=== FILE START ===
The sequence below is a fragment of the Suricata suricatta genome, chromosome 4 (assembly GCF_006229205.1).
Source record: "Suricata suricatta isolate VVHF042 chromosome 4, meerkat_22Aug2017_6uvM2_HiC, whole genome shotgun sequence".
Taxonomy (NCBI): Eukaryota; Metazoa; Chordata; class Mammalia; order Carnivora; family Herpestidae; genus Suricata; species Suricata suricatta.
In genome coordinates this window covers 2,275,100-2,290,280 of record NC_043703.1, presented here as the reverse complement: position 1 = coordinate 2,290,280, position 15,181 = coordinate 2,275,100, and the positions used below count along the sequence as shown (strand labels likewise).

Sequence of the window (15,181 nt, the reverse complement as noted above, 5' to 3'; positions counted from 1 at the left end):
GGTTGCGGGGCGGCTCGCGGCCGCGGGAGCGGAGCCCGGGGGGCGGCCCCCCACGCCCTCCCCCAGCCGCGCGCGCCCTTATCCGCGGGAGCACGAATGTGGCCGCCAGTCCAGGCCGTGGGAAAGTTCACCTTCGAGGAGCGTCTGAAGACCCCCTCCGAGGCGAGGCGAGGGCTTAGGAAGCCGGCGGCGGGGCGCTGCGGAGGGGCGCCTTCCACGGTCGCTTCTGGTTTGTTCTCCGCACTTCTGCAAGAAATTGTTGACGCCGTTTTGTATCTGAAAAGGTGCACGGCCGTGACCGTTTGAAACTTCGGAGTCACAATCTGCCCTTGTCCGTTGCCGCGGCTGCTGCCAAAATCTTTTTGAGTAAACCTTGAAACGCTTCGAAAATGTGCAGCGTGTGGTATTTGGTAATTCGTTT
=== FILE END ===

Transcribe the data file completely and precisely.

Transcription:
The sequence below is a fragment of the Suricata suricatta genome, chromosome 4 (assembly GCF_006229205.1).
Source record: "Suricata suricatta isolate VVHF042 chromosome 4, meerkat_22Aug2017_6uvM2_HiC, whole genome shotgun sequence".
Taxonomy (NCBI): Eukaryota; Metazoa; Chordata; class Mammalia; order Carnivora; family Herpestidae; genus Suricata; species Suricata suricatta.
In genome coordinates this window covers 2,275,100-2,290,280 of record NC_043703.1, presented here as the reverse complement: position 1 = coordinate 2,290,280, position 15,181 = coordinate 2,275,100, and the positions used below count along the sequence as shown (strand labels likewise).

Sequence of the window (15,181 nt, the reverse complement as noted above, 5' to 3'; positions counted from 1 at the left end):
GGTTGCGGGGCGGCTCGCGGCCGCGGGAGCGGAGCCCGGGGGGCGGCCCCCCACGCCCTCCCCCAGCCGCGCGCGCCCTTATCCGCGGGAGCACGAATGTGGCCGCCAGTCCAGGCCGTGGGAAAGTTCACCTTCGAGGAGCGTCTGAAGACCCCCTCCGAGGCGAGGCGAGGGCTTAGGAAGCCGGCGGCGGGGCGCTGCGGAGGGGCGCCTTCCACGGTCGCTTCTGGTTTGTTCTCCGCACTTCTGCAAGAAATTGTTGACGCCGTTTTGTATCTGAAAAGGTGCACGGCCGTGACCGTTTGAAACTTCGGAGTCACAATCTGCCCTTGTCCGTTGCCGCGGCTGCTGCCAAAATCTTTTTGAGTAAACCTTGAAACGCTTCGAAAATGTGCAGCGTGTGGTATTTGGTAATTCGTTT